2018-2019 2019-2020 2020-2021 2021-2022 2022-2023
Browse
by subject...
    Schedule
view...
 

21 - 28 of 28 results for: CSRE

CSRE 200X: CSRE Senior Seminar

Supports the conceptualization, research, and writing of the CCSRE senior paper with the support of a faculty project advisor. Required for CCSRE majors in their senior year who are not completing a CCSRE honors project, including those who opt to write honors theses in other departments and programs.
Terms: Aut | Units: 5
Instructors: Dinh, T. (PI)

CSRE 201X: CCSRE Honors Seminar

Supports the research and writing of the CCSRE honors thesis with the support of a faculty project advisor and a secondary reader. Required for all admitted students completing an honors project in CCSRE, regardless of major.
Terms: Aut | Units: 5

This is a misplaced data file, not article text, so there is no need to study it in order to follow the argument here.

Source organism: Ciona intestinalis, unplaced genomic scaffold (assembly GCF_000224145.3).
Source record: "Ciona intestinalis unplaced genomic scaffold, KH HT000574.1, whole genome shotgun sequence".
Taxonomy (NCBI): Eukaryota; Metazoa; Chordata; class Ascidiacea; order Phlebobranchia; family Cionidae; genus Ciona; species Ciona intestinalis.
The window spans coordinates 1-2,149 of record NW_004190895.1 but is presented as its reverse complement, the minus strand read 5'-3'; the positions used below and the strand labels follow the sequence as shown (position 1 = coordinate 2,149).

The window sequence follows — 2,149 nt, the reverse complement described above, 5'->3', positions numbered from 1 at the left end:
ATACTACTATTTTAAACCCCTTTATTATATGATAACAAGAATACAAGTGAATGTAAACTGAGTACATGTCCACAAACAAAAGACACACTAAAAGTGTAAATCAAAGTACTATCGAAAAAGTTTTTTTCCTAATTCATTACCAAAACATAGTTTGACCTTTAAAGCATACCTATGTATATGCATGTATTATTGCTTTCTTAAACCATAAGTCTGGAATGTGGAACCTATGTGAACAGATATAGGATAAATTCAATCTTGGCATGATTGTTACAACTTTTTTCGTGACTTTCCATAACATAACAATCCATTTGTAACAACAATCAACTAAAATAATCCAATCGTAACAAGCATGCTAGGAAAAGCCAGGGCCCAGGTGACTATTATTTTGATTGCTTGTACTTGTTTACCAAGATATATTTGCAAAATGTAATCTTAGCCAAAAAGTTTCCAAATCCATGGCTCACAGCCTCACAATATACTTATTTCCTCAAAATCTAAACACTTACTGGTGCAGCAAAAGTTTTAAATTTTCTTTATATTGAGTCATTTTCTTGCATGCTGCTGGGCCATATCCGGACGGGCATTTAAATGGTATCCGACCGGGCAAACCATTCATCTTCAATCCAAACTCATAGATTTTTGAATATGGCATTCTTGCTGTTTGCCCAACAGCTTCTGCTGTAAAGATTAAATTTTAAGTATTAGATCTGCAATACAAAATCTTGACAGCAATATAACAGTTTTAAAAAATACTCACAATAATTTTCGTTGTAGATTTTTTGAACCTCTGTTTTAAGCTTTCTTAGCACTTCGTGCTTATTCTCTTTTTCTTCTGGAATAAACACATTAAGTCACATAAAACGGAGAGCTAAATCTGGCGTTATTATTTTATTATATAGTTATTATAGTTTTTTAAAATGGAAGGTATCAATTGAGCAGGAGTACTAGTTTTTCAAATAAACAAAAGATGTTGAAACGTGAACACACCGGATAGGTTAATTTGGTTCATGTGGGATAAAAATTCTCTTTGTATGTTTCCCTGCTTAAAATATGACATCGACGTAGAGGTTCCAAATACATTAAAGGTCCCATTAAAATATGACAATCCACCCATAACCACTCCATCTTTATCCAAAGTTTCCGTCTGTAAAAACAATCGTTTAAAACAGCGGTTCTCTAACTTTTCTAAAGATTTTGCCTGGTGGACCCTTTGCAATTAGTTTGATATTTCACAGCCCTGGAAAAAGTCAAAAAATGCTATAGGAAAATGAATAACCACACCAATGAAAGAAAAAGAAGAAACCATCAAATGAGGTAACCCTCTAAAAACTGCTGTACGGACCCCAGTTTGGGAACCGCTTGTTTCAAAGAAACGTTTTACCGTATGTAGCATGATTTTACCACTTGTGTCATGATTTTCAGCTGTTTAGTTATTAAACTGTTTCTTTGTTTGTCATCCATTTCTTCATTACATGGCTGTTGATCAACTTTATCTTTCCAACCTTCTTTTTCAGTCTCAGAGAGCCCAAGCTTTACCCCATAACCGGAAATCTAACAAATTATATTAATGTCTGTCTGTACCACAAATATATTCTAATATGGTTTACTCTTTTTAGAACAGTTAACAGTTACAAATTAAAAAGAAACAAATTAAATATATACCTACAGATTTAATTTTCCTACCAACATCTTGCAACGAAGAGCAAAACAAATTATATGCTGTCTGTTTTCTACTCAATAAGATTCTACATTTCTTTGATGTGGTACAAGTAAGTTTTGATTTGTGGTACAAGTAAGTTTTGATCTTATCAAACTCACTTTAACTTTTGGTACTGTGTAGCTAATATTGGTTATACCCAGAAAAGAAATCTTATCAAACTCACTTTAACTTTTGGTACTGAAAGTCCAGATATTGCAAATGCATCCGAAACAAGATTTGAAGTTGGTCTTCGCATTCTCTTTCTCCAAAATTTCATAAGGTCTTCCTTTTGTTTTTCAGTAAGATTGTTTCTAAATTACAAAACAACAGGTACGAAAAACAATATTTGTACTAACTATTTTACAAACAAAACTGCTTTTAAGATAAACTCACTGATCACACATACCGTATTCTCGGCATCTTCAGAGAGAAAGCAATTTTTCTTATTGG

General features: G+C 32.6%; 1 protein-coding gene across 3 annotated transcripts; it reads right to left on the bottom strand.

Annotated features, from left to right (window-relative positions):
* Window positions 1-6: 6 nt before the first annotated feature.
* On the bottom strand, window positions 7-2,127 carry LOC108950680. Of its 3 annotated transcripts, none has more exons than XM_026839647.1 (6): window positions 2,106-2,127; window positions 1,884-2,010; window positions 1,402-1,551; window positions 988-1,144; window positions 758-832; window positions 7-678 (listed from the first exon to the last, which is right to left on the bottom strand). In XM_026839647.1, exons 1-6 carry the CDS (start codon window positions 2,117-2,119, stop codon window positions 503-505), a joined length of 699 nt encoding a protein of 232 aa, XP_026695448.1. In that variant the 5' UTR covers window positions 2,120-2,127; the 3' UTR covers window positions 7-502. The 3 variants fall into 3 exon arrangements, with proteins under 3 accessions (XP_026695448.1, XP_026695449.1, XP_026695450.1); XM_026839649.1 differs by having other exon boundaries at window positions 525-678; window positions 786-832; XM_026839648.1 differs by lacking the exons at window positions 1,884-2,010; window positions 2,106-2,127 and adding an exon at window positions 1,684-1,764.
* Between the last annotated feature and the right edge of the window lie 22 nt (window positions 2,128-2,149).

CSRE 224: Asian American Racialization in Education (ASNAMST 224, EDUC 224)

This course examines how race and other social processes in education have shaped understandings of the racial category of "Asian American." Students will investigate how education as a social institution makes, remakes, and challenges racial narratives about Asian Americans, as well as implications for the U.S. racial structure. Drawing upon research in Education, Sociology, and Asian American Studies, we interrogate assumptions about Asian Americans' educational success. Selected topics include parental engagement, race/ethnicity intersections, higher education, social class, and community organizing.
Terms: Aut | Units: 3-4

CSRE 245: Understanding Racial and Ethnic Identity Development (EDUC 245, PSYCH 245A)